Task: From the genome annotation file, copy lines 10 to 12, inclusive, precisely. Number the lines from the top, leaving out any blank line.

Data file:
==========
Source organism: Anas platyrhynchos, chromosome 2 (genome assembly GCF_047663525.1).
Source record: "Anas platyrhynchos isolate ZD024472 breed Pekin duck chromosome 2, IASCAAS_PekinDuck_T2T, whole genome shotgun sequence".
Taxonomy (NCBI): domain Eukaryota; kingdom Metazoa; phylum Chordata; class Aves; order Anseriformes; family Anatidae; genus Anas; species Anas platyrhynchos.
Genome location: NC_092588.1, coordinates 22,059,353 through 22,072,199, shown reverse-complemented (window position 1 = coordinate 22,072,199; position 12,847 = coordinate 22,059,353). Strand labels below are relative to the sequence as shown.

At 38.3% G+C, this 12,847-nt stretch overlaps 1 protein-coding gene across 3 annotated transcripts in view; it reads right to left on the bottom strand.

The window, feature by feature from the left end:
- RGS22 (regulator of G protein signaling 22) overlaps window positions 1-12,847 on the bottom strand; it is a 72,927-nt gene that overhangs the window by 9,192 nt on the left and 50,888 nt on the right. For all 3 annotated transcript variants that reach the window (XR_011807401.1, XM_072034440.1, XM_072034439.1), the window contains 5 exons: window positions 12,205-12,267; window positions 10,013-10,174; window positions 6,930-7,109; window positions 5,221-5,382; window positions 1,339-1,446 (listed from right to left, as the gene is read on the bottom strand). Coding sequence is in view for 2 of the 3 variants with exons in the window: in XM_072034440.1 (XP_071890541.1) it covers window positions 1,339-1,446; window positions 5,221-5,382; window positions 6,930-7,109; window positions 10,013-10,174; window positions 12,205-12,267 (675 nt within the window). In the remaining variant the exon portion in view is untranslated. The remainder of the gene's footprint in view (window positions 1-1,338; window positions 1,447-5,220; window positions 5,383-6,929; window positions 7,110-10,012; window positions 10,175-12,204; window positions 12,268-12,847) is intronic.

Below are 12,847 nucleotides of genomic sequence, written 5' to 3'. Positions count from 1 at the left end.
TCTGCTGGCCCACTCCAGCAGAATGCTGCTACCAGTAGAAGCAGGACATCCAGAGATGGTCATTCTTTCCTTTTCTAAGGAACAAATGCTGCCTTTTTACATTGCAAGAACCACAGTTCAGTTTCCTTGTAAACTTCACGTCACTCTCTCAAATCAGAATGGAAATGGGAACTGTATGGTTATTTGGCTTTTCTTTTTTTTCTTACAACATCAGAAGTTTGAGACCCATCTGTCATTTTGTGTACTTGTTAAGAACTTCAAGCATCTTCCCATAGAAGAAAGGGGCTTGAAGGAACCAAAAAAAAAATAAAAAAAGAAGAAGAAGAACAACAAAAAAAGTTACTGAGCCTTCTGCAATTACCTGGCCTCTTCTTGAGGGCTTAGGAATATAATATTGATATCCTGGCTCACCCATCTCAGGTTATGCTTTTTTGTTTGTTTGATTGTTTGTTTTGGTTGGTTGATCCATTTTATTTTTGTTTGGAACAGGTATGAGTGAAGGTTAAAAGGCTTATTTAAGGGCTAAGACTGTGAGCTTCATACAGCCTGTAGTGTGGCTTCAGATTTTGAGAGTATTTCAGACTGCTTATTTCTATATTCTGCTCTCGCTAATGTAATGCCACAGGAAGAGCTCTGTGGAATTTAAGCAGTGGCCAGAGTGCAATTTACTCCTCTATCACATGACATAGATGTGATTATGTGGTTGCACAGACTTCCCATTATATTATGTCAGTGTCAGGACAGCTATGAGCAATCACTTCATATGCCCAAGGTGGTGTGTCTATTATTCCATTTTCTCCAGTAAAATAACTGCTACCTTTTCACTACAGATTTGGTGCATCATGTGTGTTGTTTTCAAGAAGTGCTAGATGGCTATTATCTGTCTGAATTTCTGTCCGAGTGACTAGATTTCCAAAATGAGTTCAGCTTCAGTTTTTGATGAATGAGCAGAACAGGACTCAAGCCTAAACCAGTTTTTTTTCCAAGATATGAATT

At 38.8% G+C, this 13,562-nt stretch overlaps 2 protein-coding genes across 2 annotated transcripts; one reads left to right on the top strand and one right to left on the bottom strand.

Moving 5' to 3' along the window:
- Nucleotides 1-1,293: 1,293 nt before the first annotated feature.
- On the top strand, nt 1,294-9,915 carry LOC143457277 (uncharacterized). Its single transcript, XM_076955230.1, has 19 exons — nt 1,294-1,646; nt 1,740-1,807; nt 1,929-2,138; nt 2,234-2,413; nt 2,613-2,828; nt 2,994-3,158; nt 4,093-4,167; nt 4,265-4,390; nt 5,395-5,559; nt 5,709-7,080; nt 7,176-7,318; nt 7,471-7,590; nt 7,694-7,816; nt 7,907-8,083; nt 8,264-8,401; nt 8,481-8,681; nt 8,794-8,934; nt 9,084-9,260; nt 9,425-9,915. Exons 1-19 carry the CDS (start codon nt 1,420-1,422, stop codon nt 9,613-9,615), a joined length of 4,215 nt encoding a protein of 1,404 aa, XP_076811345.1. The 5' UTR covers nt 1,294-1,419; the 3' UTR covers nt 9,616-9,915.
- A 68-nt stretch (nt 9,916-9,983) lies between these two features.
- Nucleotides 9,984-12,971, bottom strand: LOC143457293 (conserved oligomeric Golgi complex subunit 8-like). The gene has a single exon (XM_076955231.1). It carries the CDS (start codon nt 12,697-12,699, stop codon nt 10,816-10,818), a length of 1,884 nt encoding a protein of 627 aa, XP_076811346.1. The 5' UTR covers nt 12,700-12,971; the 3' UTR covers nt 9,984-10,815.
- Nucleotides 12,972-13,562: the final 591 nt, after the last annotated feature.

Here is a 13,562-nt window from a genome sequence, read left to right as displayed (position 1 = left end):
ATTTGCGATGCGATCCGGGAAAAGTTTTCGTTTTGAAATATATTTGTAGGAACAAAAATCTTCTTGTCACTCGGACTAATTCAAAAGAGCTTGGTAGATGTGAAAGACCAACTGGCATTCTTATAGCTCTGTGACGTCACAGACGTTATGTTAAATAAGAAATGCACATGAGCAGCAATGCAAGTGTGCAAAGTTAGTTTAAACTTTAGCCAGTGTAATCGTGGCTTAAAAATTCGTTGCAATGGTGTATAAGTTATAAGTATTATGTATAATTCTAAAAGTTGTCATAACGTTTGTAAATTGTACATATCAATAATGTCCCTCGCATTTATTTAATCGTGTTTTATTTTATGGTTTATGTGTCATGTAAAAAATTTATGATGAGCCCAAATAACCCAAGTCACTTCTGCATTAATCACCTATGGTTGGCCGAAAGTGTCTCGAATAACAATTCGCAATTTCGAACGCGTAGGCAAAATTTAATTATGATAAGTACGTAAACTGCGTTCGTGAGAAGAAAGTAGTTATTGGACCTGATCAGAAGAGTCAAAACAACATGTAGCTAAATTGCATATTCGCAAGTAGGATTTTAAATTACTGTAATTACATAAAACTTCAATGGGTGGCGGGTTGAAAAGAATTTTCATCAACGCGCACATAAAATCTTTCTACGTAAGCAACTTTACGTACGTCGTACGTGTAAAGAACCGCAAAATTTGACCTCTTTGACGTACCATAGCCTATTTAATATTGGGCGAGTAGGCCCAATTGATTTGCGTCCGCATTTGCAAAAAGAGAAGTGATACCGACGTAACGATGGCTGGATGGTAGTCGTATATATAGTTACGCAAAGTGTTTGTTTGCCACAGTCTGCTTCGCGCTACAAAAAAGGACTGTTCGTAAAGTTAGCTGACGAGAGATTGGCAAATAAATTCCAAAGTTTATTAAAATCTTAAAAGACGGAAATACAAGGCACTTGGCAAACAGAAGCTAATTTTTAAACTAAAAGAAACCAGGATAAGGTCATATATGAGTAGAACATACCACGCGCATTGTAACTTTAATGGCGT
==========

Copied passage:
At 38.8% G+C, this 13,562-nt stretch overlaps 2 protein-coding genes across 2 annotated transcripts; one reads left to right on the top strand and one right to left on the bottom strand.

Moving 5' to 3' along the window:
- Nucleotides 1-1,293: 1,293 nt before the first annotated feature.